Killer Klowns is, without a doubt, a movie that is completely devoid of all logic. This turns out to be precisely why it has caught on with fans throughout the years. Does it truly make any sense why a clown from outer space would make a balloon dog in order to search for humans? How would they know what a dog is or use it, in particular, as a way to track humans? I mean, if dogs perhaps originate from the Klown planet, then perhaps the Klowns should just use dogs instead? Such ideas make zero sense, but does the movie care? Not in the least. If you can’t get along with the joke, then audiences are likely to give up before the movie even starts. Honestly, how would a killer clown from outer space actually know anything about Washington’s crossing of the Delaware in order to make a shadow puppet of the scene on a wall. The filmmakers included this reference to American history as if these clowns were aware of what was happening on earth, but if this were to be a massive invasion with tons of calculated planning, why was only one ship sent? If someone wanted to, they could fill up an entire review with the weird ideas spread throughout this movie, but ultimately, that is a grand part of its quirky charm.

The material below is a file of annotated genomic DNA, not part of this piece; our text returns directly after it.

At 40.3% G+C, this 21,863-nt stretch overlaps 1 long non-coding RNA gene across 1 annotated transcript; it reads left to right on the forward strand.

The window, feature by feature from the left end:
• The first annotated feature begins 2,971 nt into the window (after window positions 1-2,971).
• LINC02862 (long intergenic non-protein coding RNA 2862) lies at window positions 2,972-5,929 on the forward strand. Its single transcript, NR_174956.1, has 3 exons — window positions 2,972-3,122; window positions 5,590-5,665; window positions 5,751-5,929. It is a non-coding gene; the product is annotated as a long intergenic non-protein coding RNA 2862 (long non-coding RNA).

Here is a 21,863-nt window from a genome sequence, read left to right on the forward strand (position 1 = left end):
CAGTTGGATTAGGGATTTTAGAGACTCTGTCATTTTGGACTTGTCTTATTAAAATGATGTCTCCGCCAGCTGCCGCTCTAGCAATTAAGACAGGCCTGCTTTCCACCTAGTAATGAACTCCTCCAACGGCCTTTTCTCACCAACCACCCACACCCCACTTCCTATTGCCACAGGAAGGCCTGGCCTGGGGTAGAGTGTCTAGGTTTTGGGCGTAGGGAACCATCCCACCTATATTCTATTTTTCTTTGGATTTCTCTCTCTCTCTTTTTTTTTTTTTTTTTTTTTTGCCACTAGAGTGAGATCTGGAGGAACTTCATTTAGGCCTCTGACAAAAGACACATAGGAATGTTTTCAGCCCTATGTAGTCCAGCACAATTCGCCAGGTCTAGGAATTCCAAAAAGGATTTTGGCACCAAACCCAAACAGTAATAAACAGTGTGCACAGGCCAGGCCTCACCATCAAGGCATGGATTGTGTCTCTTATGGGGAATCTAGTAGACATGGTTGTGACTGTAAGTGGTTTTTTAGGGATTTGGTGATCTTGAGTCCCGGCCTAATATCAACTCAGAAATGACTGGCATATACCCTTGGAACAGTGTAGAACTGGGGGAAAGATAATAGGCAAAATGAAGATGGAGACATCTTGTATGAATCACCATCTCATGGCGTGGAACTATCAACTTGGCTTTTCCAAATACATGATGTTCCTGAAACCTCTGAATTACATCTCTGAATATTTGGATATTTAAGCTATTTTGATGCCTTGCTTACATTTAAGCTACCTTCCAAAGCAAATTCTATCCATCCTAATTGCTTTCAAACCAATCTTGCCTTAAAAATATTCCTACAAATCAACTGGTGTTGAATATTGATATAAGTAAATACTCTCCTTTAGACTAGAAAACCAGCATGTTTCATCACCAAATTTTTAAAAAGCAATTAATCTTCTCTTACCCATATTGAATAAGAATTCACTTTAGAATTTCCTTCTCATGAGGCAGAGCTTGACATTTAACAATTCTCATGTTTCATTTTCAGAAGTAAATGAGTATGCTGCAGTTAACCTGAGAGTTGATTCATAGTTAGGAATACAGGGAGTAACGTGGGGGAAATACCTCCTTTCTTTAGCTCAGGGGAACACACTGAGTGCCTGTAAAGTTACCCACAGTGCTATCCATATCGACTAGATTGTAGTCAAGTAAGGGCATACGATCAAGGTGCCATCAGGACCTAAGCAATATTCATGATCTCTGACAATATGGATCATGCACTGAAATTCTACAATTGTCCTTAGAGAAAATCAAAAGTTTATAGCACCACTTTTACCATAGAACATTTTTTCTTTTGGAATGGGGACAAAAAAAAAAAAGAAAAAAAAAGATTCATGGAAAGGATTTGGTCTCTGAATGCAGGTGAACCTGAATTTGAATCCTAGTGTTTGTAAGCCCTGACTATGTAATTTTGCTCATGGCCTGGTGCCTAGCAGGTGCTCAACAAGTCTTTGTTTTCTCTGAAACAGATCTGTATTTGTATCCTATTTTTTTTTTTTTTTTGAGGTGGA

While so much of the entertainment factor within Killer Klowns is based off of its inherent silliness, there is also a bit of craftsmanship involved here. The creature FX are pretty spectacular, as the clowns look quite disgusting. They are obviously latex beasts, but it doesn’t detract from the overall effect. The set design is also on-point. Although this was done with very obviously budgetary restraints, the inside of the alien spaceship/tent looks great. A combination of Roger Corman-inspired sci-fi set design and garish colors that resemble a drug induced nightmare, the time spent within the spaceship makes for the most visually impressive sequences in the film.

The Conclusion
While at the start of this review I thought that it would mostly focus on nostalgia, I’ve found that there are other reasons to explain my fondness for this film. Granted, nostalgia paints every aspect of my enjoyment for the movie, but in all honesty this is a movie that overindulges in silliness and if the audience can get along with that, they will find a new favorite movie. Overall, I give the movie a four out of five. This is one that ranges between a three and a four, but I can’t help but side with the higher number. I’m down with the Klown, what can I say?